Concerns over the number of overdose deaths

Rep. Madeleine Dean and her son Harry Cunnane, co-authors of “Under Our Roof,” discuss their decision to go public with their struggle and experience.
5:49 | 02/25/21

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Transcript for Concerns over the number of overdose deaths
story highlighting the struggles of addiction. Last year the CDC reported the highest number of overdose deaths ever in a 12-month period, concerning many that the pandemic is only worsening the opioid crisis. Joining us now with personal experience on the issue are authors behind the book "Under our roof, a son's battle for recovery, a mother's battle for her son." Pennsylvania congresswoman Madeleine Dean and her son Harry Cunnane, thank you for joining us. Harry, eight years sober. That's a big deal. I see the smile on your face. Eight years of sobriety. That story is one that certainly you can celebrate privately, why, why is it important for you to get your story out there? Thank you so much. First of all, eight years today, I just, I remember so vividly times when I couldn't even imagine getting a day, so I need to always keep that in mind. The idea for us, telling this story publicly, specifically in a book, actually came from my older brother, who had suggested that we may have a story to tell. He was a writer. When he was asked to do a second book, he came to us and said maybe my brother and my mom do. And really what guided us the whole time was hope we try to help someone. You just mentioned the numbers, over 81,000 deaths. I've lost so many friends. I've seen so many people struggle. And I know for me, when I was living an active addiction, I oftentimes didn't see enough of the hope. I didn't see enough of the recovery stories. I think a lot of what we have out there oftentimes in the media is just that, it's the horror stories. We need to focus on substance use disorder as a disease, and as a treatable disease. I mean seeing someone like you and giving people hope is so powerful. So congratulations and kudos to you for being brave enough to tell your story. Representative Dean, I want to talk about what you are going through at the time because you were a rising star in the democratic party when this was all unfolding, under your roof, as your book says. What was that discovery period like, when you realized what was actually happening to your son? You're absolutely right. Literally the day that we confronted Harry because we discovered what was going on was one week to the day before my election to a full-term in the Pennsylvania house. I had been in for about six months, and I was being elected to a full-term. So it was high campaign mode, but more important to me was figuring out what was going on with Harry and most important was us getting him to recovery and him saying yes. Harry, you mentioned too often the stories are only seen or talked about when it's too late, when it is actually a tragedy, it's gone too far but you're sitting here now. You're married, a father of two. I'm told you have a third on the way, if I have that right as Yes. And this is a success story. But what is it that happened with you, that allowed you to come out of it, to have success, that maybe another doesn't have? It may be that woman sitting next to you. It might be mama. It might be family. It might be support. But what were you getting that you think so many others aren't? There's so many factors and it's hard to pinpoint just one. I mean the love and support of my family has been incredibly valuable. We were also incredibly fortunate to access really high quality treatment and long term treatment which is sadly something that a lot of people don't have. So that's an area that we need to focus on in terms of really bringing this issue into mainstream medicine, and treating it with evidence-based practices in a quality and professional manner. Taking the stigma away, and looking at recovery. And hope is so important, but help is very important. And representative Dean, I want to ask you what you think the role of the federal government is with that? Is there enough -- are there enough resources for people who need the help, want the help, but can't fund the help? No, there certainly aren't. That's another reason why we wanted to put our story out there, to shine a light on it, to try to stop the stigma, and also to bring policies forward. We know a lot of Harry's success came from where he lived, his socioeconomic status, the color of his skin. We understand white privilege. Harry does not have a criminal record as a result of his addiction, and the disease that he struggled with, and is in recovery from. So I, at the state level, and now at the federal level, am part of a working group on addiction and policies around that, whether it's criminal justice reform, so that people are not incarcerated, because of addiction or mental illness, that they are actually given treatment, that we get more treatment beds to more people, not just those who can't afford it. This needs to be mainstream health care. We can save lives, we can save communities. There's so much we want to do to end the stigma, change how we look at this through the criminal justice system and instead get it into our health care system. And this as we pointed out is a growing epidemic in this pademic and this is such a well-timed message, and we appreciate and applaud your courage and your efforts, representative Madeleine Dean and Harry Cunnane. Thank you for being with us today. We appreciate it and you. Thanks for having us. And everyone, don't forget to pick up a copy of "Under our roof" in stores now. As we said, doc, it is too often treated like a criminal issue, a crime issue. It is a health issue and when it is treated that way, that is what is possible.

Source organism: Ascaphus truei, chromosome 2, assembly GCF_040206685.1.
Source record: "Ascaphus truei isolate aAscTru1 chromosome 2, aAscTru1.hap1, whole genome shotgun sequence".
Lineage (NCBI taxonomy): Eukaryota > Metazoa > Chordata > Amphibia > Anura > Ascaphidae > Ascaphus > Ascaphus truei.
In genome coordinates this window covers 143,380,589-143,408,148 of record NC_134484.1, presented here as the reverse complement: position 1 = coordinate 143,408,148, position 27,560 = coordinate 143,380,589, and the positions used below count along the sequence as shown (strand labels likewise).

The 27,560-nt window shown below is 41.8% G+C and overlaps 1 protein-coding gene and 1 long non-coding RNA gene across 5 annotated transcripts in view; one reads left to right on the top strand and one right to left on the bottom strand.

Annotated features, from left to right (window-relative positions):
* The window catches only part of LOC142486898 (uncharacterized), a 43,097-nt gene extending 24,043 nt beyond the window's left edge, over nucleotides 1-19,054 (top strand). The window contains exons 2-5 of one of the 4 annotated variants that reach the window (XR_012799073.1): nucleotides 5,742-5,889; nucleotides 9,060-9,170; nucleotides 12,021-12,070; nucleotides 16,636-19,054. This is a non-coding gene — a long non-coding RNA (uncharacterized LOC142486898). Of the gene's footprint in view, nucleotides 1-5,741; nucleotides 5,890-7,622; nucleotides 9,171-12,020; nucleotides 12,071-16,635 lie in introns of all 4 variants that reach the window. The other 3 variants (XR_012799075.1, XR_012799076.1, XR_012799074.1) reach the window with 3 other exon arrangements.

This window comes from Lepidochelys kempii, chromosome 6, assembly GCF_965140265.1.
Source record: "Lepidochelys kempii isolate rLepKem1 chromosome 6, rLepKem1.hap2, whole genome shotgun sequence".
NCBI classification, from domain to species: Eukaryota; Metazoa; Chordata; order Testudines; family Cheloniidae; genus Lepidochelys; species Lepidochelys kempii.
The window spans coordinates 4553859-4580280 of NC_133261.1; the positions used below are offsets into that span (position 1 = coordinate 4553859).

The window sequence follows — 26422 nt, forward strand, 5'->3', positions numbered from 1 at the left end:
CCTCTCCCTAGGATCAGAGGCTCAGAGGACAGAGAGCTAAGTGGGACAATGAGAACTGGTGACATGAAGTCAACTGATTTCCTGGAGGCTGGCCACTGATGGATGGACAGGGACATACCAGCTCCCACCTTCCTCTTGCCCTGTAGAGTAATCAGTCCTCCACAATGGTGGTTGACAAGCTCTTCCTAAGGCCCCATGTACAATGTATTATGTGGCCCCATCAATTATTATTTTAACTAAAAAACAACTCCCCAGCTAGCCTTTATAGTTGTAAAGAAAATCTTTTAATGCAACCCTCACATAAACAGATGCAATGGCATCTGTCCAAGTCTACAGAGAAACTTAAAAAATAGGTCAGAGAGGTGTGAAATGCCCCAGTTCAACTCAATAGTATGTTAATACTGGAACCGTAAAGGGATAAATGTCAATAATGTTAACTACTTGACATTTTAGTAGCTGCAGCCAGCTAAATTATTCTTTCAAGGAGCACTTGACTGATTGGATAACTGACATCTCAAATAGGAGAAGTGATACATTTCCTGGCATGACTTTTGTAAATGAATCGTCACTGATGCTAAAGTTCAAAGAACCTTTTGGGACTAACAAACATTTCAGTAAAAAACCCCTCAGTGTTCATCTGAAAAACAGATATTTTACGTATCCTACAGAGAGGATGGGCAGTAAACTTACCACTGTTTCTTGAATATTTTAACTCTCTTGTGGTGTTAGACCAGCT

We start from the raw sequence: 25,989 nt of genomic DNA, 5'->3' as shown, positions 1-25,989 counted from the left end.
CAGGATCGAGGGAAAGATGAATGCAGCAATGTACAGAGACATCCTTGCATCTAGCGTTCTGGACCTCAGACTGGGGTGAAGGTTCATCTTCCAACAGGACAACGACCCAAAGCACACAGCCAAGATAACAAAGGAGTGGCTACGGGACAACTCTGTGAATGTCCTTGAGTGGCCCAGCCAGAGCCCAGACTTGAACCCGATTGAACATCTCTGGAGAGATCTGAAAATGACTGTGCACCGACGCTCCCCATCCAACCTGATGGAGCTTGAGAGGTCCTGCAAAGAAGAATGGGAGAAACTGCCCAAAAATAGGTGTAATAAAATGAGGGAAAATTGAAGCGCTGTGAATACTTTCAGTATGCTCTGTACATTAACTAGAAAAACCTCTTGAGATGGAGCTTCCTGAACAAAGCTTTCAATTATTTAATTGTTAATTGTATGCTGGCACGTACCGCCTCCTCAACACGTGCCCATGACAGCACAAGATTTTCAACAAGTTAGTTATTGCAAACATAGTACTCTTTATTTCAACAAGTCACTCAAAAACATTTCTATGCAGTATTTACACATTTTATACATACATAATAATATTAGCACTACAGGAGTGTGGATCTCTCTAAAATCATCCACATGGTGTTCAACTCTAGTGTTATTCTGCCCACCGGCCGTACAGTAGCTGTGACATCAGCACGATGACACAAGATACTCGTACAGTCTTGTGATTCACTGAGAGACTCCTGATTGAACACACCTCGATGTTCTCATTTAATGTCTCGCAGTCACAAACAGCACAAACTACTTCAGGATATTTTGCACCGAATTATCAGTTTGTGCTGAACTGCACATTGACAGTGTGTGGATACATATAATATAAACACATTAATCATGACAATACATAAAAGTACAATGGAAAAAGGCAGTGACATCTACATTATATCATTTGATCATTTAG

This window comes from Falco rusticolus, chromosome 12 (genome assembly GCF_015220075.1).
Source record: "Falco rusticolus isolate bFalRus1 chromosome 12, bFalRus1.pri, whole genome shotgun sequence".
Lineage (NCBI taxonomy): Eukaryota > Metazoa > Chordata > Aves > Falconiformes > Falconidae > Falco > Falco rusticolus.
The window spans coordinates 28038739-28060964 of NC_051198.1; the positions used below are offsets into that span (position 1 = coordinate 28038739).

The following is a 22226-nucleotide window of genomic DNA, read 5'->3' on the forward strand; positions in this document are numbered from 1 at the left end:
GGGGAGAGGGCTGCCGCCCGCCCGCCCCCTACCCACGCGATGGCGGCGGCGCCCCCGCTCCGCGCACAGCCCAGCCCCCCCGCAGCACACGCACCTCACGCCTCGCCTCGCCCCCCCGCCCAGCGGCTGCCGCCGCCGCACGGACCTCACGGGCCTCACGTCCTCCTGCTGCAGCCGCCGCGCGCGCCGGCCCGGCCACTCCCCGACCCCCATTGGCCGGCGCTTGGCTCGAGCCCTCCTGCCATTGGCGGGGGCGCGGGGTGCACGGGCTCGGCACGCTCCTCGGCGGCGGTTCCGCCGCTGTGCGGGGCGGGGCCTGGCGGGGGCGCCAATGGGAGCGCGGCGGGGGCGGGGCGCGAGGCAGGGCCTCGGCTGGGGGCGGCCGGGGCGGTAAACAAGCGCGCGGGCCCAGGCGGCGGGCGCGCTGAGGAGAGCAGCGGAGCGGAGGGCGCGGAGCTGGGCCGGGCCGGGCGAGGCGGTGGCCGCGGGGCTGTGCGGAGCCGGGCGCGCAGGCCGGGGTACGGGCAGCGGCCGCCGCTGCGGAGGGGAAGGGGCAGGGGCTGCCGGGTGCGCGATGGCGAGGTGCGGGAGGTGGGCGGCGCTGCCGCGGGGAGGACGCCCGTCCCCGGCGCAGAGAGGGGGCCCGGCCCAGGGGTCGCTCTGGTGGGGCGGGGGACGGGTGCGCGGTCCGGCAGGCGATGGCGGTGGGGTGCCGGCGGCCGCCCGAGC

This transcript has been automatically generated and may not be 100% accurate.

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